This science front group set up something called “Special Projects”—hatchet jobs for pay, using scholars to assassinate the credibility of other scholars’ work.
A billing ledger discovered in the tobacco library shows Glenn Greenwald’s name in a Wachtell Lipton bill to Philip Morris
Columbia University statistician George Saiger was paid $10,873 in 1966 (about $80,000 today) just to testify before Congress denying any link between cigarettes and cancer. The former chairman of Stanford’s Dept of Statistics, Ingram Olkin, was paid $12,000 in 1976 ($50,000 today) to undermine a National Heart Institute report linking smoking to heart disease. A Lorillard memo approving Olkin’s payment demanded that he use “considerations other than practical scientific merit.”
In all, between 1966 and 1990, the tobacco companies paid out more than $18 million into the secret “special projects” funds to scholars at top name institutions— Alvan Feinstein from Yale, Carl Seltzer from Harvard, and the president of the College of American Pathologists, Victor Buhler. At least 30 of these special projects shills testified before Congress or in courts without ever revealing their covert financial ties to the tobacco industry.
Buhler, the College of American Pathologists president, testified before a Congressional committee investigating tobacco ads in 1969,
“The cause of cancer in humans, including the cause of cancer of the lung is unknown. No amount of speculation, no amount of suspicion, no amount of repetition of now familiar findings and no amount of emotion can alter this fact.”
Theodor Sterling, a Washington U—St. Louis professor of applied mathematics, testified to the same House committee, calling the Surgeon General’s first reports establishing links between smoking and cancer “probably invalid.” The tobacco industry has paid Sterling as much as $10 million over the decades to create fraudulent statistical models that call into doubt the link between smoking and cancer. As late as the 1990s Sterling called the 400,000-plus death toll from cigarettes “exaggerated propaganda” and “ludicrous,” and accused anti-tobacco people of “resorting to misinformation to encourage people to stop smoking.”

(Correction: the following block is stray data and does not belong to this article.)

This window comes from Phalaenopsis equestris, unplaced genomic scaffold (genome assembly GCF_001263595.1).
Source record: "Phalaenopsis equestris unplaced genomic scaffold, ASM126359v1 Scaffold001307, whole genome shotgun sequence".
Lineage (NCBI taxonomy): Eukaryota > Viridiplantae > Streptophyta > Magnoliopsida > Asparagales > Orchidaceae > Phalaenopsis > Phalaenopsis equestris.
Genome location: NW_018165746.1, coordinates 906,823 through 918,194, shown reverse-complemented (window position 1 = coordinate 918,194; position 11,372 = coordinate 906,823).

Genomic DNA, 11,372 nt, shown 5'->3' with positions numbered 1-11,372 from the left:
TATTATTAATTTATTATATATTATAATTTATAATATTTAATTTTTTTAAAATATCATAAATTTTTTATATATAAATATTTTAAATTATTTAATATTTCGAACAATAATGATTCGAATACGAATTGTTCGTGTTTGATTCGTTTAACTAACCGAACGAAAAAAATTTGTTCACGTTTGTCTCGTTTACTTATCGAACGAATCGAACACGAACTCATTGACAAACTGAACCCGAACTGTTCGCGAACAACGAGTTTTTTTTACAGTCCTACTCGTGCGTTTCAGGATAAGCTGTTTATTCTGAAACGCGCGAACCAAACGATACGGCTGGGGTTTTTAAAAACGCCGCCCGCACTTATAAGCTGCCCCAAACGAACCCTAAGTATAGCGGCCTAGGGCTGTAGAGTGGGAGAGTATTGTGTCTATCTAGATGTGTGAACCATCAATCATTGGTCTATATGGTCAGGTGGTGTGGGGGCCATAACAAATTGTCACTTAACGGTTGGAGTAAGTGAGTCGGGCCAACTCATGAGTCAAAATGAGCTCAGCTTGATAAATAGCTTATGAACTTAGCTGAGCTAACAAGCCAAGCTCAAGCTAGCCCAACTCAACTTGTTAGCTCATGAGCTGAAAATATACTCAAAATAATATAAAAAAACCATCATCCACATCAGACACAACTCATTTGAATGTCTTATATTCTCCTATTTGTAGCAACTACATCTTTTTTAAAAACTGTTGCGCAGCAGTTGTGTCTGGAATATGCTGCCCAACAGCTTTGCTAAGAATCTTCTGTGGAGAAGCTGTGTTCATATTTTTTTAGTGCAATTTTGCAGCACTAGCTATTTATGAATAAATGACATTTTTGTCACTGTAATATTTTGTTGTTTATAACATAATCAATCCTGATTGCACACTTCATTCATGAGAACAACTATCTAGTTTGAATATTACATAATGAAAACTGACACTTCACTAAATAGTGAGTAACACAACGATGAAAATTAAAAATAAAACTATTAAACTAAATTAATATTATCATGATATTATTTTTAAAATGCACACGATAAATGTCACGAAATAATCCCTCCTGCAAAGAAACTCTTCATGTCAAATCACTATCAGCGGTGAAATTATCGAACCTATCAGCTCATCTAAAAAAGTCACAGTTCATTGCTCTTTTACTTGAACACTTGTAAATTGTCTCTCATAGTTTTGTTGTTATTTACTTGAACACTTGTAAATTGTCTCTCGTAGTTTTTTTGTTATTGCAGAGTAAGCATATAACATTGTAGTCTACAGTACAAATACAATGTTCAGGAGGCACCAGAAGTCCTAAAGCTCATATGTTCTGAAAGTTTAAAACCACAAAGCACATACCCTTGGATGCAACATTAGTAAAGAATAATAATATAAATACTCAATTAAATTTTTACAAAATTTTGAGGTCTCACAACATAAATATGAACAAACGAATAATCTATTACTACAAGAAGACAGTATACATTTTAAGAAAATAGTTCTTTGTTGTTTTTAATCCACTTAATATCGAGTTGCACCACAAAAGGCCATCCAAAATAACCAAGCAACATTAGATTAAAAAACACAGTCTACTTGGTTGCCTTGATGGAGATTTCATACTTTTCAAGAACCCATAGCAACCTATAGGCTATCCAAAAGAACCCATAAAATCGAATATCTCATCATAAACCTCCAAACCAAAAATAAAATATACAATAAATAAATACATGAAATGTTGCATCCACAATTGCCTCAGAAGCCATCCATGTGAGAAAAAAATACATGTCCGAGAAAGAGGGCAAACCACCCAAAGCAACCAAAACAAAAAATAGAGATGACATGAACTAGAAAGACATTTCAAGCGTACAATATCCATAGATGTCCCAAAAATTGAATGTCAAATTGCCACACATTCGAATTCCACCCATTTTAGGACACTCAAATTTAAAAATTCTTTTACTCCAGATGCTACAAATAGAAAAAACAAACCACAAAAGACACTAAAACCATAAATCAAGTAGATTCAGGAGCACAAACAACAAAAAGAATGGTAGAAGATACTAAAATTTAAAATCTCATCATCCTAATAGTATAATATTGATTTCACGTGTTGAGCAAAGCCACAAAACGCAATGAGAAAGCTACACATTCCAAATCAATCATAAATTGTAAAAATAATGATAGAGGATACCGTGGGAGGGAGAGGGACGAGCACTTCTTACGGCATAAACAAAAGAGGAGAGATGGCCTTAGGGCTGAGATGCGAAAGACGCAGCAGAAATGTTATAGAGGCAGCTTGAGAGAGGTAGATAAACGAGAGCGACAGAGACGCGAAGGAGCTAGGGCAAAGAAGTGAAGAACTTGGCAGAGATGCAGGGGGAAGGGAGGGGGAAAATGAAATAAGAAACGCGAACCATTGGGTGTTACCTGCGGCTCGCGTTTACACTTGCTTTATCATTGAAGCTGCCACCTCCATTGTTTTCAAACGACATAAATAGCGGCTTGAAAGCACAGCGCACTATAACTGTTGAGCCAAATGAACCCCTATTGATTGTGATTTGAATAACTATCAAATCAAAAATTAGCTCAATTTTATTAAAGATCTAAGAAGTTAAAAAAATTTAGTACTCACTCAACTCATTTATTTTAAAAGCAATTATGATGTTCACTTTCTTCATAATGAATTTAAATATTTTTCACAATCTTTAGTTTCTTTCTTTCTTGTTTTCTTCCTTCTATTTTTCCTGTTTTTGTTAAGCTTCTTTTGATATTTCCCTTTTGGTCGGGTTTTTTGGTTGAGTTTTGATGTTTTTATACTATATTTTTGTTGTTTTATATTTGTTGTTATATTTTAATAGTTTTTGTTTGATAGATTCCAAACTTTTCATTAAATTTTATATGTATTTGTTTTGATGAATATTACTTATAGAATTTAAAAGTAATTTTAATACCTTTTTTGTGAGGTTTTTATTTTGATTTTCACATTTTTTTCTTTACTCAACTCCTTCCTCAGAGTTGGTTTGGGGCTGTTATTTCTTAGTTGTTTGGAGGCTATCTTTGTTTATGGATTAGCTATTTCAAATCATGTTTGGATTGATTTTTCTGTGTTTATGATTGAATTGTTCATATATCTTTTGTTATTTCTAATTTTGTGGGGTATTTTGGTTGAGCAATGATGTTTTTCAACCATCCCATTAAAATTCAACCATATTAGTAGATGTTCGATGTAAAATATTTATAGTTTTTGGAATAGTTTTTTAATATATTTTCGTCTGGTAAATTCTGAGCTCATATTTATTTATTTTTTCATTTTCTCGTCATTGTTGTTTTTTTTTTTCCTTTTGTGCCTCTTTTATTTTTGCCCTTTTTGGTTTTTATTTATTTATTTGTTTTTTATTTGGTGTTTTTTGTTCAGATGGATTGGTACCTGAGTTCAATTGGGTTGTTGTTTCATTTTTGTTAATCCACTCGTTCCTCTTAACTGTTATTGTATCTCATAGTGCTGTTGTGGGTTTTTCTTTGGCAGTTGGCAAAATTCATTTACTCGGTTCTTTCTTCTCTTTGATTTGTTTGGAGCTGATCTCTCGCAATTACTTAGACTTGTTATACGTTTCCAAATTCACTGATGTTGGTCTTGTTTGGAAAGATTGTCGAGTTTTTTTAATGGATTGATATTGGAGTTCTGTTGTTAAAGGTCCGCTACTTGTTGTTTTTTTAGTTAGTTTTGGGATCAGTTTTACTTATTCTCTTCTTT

Wharton School of Business biophysical chemist Richard Hickey was paid millions to fudge statistical models to “prove” that lung cancer was caused by air pollution, not cigarettes. Yale School of Medicine epidemiologist Alvan Feinstein—a notorious contrarian and cigarette addict — was secretly paid hundreds of thousands of dollars over the years to blame the link between smoking and lung cancer on “detection bias.” When Georgetown University pathologist A. Bennett Jensen got in some trouble with his university in 1988 for receiving “Special Project” money, one of the big law firms retained by Big Tobacco—Shook, Hardy & Bacon—recommended giving Jensen a $40,000 payout from a witness slush fund “to keep him happy.”
Suzanne Oparil, former president of the American Heart Association, was paid half a million dollars between 1989 and 1995 to testify in court on the legitimacy of the tobacco front group, the Council on Tobacco Research (CTR), that paid her the slush money. Oparil testified in a 1997 class action by flight attendants suffering from secondhand smoke that the CTR is “a legitimate valuable scientific research organization” of “excellent quality.”
The tobacco companies also bought off the top universities. As Robert Proctor—the source for so much of my research—writes,
“It would take many thousands of pages to chronicle the full extent of Big Tobacco’s penetration of academia; the scale of such collaborations is simply too vast.”
In 1964, the year of the first major Surgeon General report that established the government’s position that smoking causes cancer, Harvard solicited the maker of Camel cigarettes by noting the wonderful public relations benefits it would receive:
“By making a major unrestricted grant for teaching and research in the medical sciences at Harvard, the R. J. Reynolds Tobacco Company would enjoy enormous public relations benefits, starting with the initial announcement of the gift and continuing, for generations to come . . .”